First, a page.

Remember when families flocked to the suburbs to trade the "congestion and pollution" of city life for tree-lined streets and manicured lawns — and perhaps the odd deer sighting in the back yard? If you were born and raised in the 20th century, it's likely you do.
In large part, the suburban boom was a result of two things: automobiles becoming affordable for the middle class and advancements in transportation systems, including subways and highways. Soon life outside the city became possible – and affordable – and developments sprouted like weeds throughout former countryside. For millions of America's families, the suburbs were little slices of heaven, offering an idyllic life with neighborhood pools, parks, walking trails and lots of peace.
Decades later, the market is shifting and America's families, couples and singles alike are longing for life back in the city. Why the return to what was once deemed dirty and crowded? Interestingly enough, people are tired of spending precious hours commuting to work in their "affordable automobiles" and on the freeways, highways and subways that once drew them in. Now, many would rather enjoy a cup of coffee with a friend or an extra hour with their children versus spending time and money commuting. It makes perfect sense given the hustle and bustle of today's life and the need to somehow, someway, find more time in the 24-hour day.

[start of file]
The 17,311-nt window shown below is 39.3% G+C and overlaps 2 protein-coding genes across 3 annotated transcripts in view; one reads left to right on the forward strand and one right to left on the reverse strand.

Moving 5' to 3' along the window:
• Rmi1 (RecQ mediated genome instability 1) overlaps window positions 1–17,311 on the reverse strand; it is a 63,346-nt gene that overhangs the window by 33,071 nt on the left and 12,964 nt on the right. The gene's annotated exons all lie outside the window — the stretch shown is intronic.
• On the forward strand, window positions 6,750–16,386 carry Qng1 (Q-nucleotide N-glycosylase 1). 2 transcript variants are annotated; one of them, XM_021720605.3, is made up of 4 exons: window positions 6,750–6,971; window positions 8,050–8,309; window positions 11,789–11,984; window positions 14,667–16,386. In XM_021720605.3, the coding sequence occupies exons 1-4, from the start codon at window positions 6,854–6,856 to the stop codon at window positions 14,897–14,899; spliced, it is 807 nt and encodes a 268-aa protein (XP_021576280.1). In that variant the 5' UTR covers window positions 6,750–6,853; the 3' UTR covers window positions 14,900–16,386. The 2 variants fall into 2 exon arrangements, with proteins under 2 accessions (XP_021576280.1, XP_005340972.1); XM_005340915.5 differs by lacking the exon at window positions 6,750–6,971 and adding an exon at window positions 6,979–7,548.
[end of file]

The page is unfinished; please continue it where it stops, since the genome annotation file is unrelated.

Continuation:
Another big factor: People are getting bored of the suburbs. And it's not just millennials as many presume; it's the empty nesters and retirees, too. A growing number of today's homebuyers and renters want to live where they work and play. It's about convenience and access to it all, including the best-of-the best restaurants, art galleries, theaters, shopping and, of course, work. An added benefit of this lifestyle is that much of this can be done walking or biking, significantly slimming down monthly fuel costs while helping the environment.
Life in the city is not everyone's cup of tea and the suburbs are still ideal for many; and that's a good thing as the city can't hold everyone. But city life is becoming more and more appealing to many and it's crystal clear why.
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